* Tokyo Stock Exchange trading halted due to hardware glitch
* Suspended all day for first time in worst-ever outage
* Glitch comes as markets react to U.S. presidential debate
* Government spokesman says incident "extremely regrettable" (Recasts, adds details)
By Stanley White and Eimi Yamamitsu
TOKYO, Oct 1 (Reuters) - Trading on the Tokyo Stock Exchange was brought to a complete standstill by a hardware failure for all of Thursday, in the worst-ever outage for the world's third-largest equity market.
Japan's TSE said it would reopen as usual on Friday, but frustrated investors were left unable to buy shares in Tokyo following an overnight rise on Wall Street.
The outage will test the exchange's credibility just as new Prime Minister Yoshihide Suga has prioritised digitalisation and could dent Tokyo's hopes of wooing banks and fund managers from Hong Kong amid a new security law imposed by China. feel painfully responsible for all the confusion this incident has caused for investors and market participants," TSE Chief Executive Officer Koichiro Miyahara told a news briefing
The TSE said the glitch was the result of a hardware problem at its "Arrowhead" trading system, and a subsequent failure to switch to a back-up. It caused the first full-day suspension since the exchange switched to all-electronic trading in 1999.
Fujitsu Ltd 6702.T , which developed the trading system, said it was investigating the problem, while the TSE said it has no plan at this point to ask for any compensation.
Tokyo Governor Yuriko Koike said a quick fix was crucial to ensure trust in the roughly $6 trillion market.
"The timing is really just bad," said Takashi Hiroki, chief strategist at brokerage Monex in Tokyo, adding that many market participants had been hoping to buy back their stocks or increase their holdings after an overnight rise in U.S. markets.
"The market was robbed of that chance," he added.
The meltdown also coincided with the release of the Bank of Japan's closely watched tankan corporate survey, which showed business sentiment improved from a decade low. hasn't affected our trading, as we didn't have any orders for Japan overnight, but it does mean we don't have a fresh price for our Japanese holdings," William de Gale, manager of the UK-based BlueBox Global Technology Fund which has around 5% of its assets in Japanese stocks, said.
Although smaller bourses in Nagoya, Fukuoka and Sapporo were forced to suspend trade because they use the TSE system, trading on the derivatives-focused Osaka Exchange continued, and Nikkei futures JNIc1 ended 0.56% higher. MKTS/GLOB
"We have to make sure this kind of situation is never repeated," Japan's top government spokesman, Katsunobu Kato, told a briefing.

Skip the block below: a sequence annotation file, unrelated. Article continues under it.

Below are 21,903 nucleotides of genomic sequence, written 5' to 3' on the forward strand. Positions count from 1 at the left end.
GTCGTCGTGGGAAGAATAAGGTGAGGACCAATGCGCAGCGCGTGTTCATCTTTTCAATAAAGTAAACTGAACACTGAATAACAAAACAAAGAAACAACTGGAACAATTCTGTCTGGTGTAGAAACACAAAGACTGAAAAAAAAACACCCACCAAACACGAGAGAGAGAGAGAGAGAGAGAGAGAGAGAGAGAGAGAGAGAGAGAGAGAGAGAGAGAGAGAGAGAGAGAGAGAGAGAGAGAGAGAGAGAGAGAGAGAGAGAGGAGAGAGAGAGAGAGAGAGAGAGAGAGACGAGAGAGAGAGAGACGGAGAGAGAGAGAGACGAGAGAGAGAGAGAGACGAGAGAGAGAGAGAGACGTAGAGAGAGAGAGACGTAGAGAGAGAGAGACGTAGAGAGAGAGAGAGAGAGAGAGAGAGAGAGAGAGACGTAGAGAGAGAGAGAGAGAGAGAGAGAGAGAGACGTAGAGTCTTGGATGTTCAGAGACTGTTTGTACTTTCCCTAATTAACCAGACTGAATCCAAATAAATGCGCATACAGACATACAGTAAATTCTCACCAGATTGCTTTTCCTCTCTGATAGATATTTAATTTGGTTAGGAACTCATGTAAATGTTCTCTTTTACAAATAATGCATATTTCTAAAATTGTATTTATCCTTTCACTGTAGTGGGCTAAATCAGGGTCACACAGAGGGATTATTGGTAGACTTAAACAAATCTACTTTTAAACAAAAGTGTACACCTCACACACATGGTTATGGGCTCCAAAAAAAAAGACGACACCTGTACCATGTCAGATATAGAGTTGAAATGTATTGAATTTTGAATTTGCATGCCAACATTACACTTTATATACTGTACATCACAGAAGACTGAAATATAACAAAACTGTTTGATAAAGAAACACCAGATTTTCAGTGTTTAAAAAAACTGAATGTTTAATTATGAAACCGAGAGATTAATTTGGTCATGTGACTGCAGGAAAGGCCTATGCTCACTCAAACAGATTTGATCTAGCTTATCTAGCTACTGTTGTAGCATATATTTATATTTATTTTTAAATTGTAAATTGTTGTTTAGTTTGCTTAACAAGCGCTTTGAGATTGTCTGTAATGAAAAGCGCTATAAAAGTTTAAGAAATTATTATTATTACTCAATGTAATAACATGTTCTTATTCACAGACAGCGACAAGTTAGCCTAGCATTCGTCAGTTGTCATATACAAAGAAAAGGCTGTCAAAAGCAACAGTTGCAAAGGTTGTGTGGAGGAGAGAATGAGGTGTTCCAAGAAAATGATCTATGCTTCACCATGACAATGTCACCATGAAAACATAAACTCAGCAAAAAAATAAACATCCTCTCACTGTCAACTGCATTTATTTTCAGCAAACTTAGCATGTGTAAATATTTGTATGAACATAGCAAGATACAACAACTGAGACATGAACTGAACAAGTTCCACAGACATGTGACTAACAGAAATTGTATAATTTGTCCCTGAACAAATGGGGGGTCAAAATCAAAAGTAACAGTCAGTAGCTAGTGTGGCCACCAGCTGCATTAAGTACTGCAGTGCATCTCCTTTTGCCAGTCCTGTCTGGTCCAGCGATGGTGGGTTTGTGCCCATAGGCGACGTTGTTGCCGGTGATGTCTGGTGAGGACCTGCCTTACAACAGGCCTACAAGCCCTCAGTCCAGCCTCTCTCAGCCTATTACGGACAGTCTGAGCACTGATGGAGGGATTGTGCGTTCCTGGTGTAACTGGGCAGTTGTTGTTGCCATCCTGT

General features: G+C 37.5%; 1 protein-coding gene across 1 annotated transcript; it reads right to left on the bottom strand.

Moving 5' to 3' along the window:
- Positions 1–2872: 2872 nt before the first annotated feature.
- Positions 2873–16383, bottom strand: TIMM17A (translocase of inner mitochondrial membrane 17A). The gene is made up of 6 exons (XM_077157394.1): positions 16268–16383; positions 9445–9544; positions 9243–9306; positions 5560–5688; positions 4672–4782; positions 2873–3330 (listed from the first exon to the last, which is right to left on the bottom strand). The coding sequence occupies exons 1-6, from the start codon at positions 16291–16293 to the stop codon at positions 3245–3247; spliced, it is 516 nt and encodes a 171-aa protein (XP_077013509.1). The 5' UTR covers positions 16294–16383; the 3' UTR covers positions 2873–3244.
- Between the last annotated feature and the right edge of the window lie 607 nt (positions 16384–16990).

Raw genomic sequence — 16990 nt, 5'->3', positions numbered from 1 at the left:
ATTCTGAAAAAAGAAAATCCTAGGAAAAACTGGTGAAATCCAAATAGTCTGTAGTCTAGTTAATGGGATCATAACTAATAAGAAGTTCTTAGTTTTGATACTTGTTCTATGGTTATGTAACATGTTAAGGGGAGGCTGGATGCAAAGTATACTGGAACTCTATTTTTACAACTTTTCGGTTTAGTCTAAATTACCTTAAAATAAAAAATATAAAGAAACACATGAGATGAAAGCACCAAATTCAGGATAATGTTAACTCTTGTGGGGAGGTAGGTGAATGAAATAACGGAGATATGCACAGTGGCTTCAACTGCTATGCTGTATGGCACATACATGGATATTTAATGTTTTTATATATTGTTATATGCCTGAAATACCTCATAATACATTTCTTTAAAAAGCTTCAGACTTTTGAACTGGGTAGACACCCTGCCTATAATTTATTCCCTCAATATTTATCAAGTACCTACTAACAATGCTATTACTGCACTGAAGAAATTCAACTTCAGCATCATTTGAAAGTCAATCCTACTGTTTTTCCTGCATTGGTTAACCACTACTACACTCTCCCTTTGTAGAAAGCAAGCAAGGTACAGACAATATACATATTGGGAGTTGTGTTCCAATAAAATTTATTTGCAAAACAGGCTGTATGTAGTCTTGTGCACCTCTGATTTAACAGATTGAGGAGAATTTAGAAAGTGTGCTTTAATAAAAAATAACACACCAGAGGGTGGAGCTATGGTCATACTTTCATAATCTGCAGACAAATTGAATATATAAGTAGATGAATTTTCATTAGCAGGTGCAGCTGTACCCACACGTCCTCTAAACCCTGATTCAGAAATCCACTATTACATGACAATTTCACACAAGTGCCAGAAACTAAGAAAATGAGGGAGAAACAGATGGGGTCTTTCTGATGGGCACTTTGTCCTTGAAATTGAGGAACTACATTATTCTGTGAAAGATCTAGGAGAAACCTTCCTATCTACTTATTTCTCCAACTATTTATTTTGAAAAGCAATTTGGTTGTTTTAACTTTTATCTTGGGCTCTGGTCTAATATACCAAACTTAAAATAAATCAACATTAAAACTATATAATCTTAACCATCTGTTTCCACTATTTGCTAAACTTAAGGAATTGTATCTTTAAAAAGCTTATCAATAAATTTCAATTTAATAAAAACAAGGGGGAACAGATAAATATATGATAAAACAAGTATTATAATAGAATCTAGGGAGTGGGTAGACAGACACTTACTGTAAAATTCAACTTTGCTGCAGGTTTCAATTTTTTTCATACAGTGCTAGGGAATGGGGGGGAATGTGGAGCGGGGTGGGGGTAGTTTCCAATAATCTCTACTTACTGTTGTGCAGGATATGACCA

The TSE was prone to technical troubles in the past and was notorious for sluggish trading, although there have been fewer glitches since a new system was adopted in 2010. L4N2GS0TH .
Trading halts at stock exchanges are not uncommon due to ever-increasing demands from high-speed, high frequency dealing.
The most recent serious outage at a major exchange was when Germany's electronic trading platform Xetra, managed by Deutsche Boerse DB1Gn.DE , had blackouts in April and again in July. A technical glitch caused the London Stock Exchange LSE.L to have its longest outage in years in 2019.
While Tokyo has been eclipsed by Shanghai in recent years, it is still a global hub for foreign investors.
The daily turnover of shares traded on the TSE's main board .TOPX was about 2.33 trillion yen ($22 billion) on average over the past year.
"There will be a huge surge in trading volumes around the U.S. presidential election, and this does raise some concerns about the TSE's ability to process a large increase in orders," said Hideyuki Ishiguro, a senior strategist at Daiwa Securities. ($1 = 105.5600 yen)
Add Chart to Comment
We encourage you to use comments to engage with users, share your perspective and ask questions of authors and each other. However, in order to maintain the high level of discourse we’ve all come to value and expect, please keep the following criteria in mind:
- Enrich the conversation
- Stay focused and on track. Only post material that’s relevant to the topic being discussed.
- Be respectful. Even negative opinions can be framed positively and diplomatically.
- Use standard writing style. Include punctuation and upper and lower cases.
- NOTE: Spam and/or promotional messages and links within a comment will be removed
- Avoid profanity, slander or personal attacks directed at an author or another user.
- Don’t Monopolize the Conversation. We appreciate passion and conviction, but we also believe strongly in giving everyone a chance to air their thoughts. Therefore, in addition to civil interaction, we expect commenters to offer their opinions succinctly and thoughtfully, but not so repeatedly that others are annoyed or offended. If we receive complaints about individuals who take over a thread or forum, we reserve the right to ban them from the site, without recourse.
- Only English comments will be allowed.
Perpetrators of spam or abuse will be deleted from the site and prohibited from future registration at Investing.com’s discretion.